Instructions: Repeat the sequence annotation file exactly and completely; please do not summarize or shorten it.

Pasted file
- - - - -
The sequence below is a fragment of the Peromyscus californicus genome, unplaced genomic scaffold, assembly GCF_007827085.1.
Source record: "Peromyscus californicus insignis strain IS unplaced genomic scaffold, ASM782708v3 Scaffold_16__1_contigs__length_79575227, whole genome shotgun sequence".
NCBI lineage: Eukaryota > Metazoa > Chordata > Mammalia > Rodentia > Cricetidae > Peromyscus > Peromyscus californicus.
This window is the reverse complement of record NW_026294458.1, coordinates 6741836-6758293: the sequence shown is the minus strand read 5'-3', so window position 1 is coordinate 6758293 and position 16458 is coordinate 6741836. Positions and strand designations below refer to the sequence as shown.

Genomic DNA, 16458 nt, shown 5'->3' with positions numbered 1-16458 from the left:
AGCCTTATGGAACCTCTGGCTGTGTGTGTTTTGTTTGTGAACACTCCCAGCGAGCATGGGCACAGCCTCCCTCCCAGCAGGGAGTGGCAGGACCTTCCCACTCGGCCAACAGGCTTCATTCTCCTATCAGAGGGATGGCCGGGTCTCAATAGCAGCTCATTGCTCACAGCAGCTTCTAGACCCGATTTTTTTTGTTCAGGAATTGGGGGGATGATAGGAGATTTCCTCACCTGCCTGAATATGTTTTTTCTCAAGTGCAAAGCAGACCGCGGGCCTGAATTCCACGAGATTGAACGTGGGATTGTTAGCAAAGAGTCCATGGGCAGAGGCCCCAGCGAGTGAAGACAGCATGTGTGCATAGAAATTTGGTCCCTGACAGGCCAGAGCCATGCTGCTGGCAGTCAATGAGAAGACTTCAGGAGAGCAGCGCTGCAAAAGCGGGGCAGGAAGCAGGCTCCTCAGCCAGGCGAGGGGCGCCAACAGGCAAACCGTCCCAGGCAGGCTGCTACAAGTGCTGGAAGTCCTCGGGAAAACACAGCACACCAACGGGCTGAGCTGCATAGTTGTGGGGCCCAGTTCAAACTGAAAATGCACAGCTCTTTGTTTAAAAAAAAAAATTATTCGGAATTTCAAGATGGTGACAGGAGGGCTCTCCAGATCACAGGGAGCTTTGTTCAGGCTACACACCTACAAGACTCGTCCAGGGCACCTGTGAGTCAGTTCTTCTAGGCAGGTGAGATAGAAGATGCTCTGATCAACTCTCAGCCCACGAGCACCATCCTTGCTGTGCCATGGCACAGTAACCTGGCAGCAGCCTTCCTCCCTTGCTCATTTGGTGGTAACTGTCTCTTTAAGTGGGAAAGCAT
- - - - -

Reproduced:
The sequence below is a fragment of the Peromyscus californicus genome, unplaced genomic scaffold, assembly GCF_007827085.1.
Source record: "Peromyscus californicus insignis strain IS unplaced genomic scaffold, ASM782708v3 Scaffold_16__1_contigs__length_79575227, whole genome shotgun sequence".
NCBI lineage: Eukaryota > Metazoa > Chordata > Mammalia > Rodentia > Cricetidae > Peromyscus > Peromyscus californicus.
This window is the reverse complement of record NW_026294458.1, coordinates 6741836-6758293: the sequence shown is the minus strand read 5'-3', so window position 1 is coordinate 6758293 and position 16458 is coordinate 6741836. Positions and strand designations below refer to the sequence as shown.

Genomic DNA, 16458 nt, shown 5'->3' with positions numbered 1-16458 from the left:
AGCCTTATGGAACCTCTGGCTGTGTGTGTTTTGTTTGTGAACACTCCCAGCGAGCATGGGCACAGCCTCCCTCCCAGCAGGGAGTGGCAGGACCTTCCCACTCGGCCAACAGGCTTCATTCTCCTATCAGAGGGATGGCCGGGTCTCAATAGCAGCTCATTGCTCACAGCAGCTTCTAGACCCGATTTTTTTTGTTCAGGAATTGGGGGGATGATAGGAGATTTCCTCACCTGCCTGAATATGTTTTTTCTCAAGTGCAAAGCAGACCGCGGGCCTGAATTCCACGAGATTGAACGTGGGATTGTTAGCAAAGAGTCCATGGGCAGAGGCCCCAGCGAGTGAAGACAGCATGTGTGCATAGAAATTTGGTCCCTGACAGGCCAGAGCCATGCTGCTGGCAGTCAATGAGAAGACTTCAGGAGAGCAGCGCTGCAAAAGCGGGGCAGGAAGCAGGCTCCTCAGCCAGGCGAGGGGCGCCAACAGGCAAACCGTCCCAGGCAGGCTGCTACAAGTGCTGGAAGTCCTCGGGAAAACACAGCACACCAACGGGCTGAGCTGCATAGTTGTGGGGCCCAGTTCAAACTGAAAATGCACAGCTCTTTGTTTAAAAAAAAAAATTATTCGGAATTTCAAGATGGTGACAGGAGGGCTCTCCAGATCACAGGGAGCTTTGTTCAGGCTACACACCTACAAGACTCGTCCAGGGCACCTGTGAGTCAGTTCTTCTAGGCAGGTGAGATAGAAGATGCTCTGATCAACTCTCAGCCCACGAGCACCATCCTTGCTGTGCCATGGCACAGTAACCTGGCAGCAGCCTTCCTCCCTTGCTCATTTGGTGGTAACTGTCTCTTTAAGTGGGAAAGCAT